Suicide Prevention and Older People: Clinical Management
In comparison with the figures in a graph that the World Health Organization (WHO) posted on its website in 1999, showing the trend in global suicide mortality from 1950 to 1995 divided by sex, suicide rates have recently appeared to be declining. A reexamination performed by Bertolote and De Leo (2012), following exactly the same methodology used by WHO in their original calculations and concentrating on a comparison between the periods of 1992-1995 and 2004-2009 (inclusive of data provided on a continuing basis by 62 countries), demonstrated not only a general decline in suicide rates for both sexes and all age groups, but an especially relevant decrease in old-age individuals, particularly in those aged 75 years and over (Figure 8.1 and Figure 8.2). This evidence directly conflicts with predictions made by WHO and those seeing in the increased number of the older people in the general population an almost inevitable and concomitant increase in their mortality caused by suicide (De Leo et al., 2002; Scocco & De Leo, 2002; Scocco, Meneghel, Caon, Dello Buono, & De Leo, 2001). As seen in Figures 8.1 and 8.2, for older adults, the decrease begins with those 65-74 years old. Most probably, declines in older suicide rates are not to be associated with specific suicide prevention strategies, but (more generally) to improved health conditions, quality of life, and retirement programmes (De Leo et al., 2009a, 2009b ).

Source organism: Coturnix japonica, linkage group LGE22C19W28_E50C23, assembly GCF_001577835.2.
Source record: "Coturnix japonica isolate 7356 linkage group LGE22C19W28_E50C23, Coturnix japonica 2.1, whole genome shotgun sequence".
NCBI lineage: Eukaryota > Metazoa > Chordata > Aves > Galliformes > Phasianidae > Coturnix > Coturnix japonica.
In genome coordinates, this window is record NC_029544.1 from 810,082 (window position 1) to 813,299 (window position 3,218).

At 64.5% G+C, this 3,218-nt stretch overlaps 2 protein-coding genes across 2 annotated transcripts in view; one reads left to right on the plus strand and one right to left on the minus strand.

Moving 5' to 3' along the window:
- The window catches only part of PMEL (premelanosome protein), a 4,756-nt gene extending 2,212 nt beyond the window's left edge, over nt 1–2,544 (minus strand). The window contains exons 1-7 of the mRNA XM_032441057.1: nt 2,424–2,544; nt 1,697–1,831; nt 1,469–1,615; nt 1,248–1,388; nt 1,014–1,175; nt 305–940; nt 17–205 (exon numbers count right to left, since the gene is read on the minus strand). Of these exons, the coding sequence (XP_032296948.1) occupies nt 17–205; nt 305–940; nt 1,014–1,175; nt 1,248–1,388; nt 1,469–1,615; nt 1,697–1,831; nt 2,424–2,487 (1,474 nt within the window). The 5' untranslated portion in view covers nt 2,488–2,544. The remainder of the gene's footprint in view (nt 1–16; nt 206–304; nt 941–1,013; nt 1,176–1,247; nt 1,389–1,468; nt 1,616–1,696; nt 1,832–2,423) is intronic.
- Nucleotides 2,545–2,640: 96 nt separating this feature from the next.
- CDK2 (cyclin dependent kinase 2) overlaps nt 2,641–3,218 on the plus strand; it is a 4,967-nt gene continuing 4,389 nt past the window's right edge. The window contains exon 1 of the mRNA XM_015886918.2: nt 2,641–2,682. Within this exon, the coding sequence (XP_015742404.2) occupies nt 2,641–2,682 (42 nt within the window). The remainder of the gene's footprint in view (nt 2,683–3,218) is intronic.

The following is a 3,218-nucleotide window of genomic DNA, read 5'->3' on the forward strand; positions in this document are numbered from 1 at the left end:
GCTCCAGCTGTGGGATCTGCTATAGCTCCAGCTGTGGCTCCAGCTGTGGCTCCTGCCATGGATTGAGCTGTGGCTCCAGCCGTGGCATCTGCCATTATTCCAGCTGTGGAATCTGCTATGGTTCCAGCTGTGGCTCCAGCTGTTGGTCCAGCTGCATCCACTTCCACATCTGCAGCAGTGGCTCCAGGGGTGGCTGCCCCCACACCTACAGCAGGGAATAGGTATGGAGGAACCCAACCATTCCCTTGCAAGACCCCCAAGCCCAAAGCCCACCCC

Resources for Suicide Prevention: Bridging Research and Practice
Psychology not elsewhere classified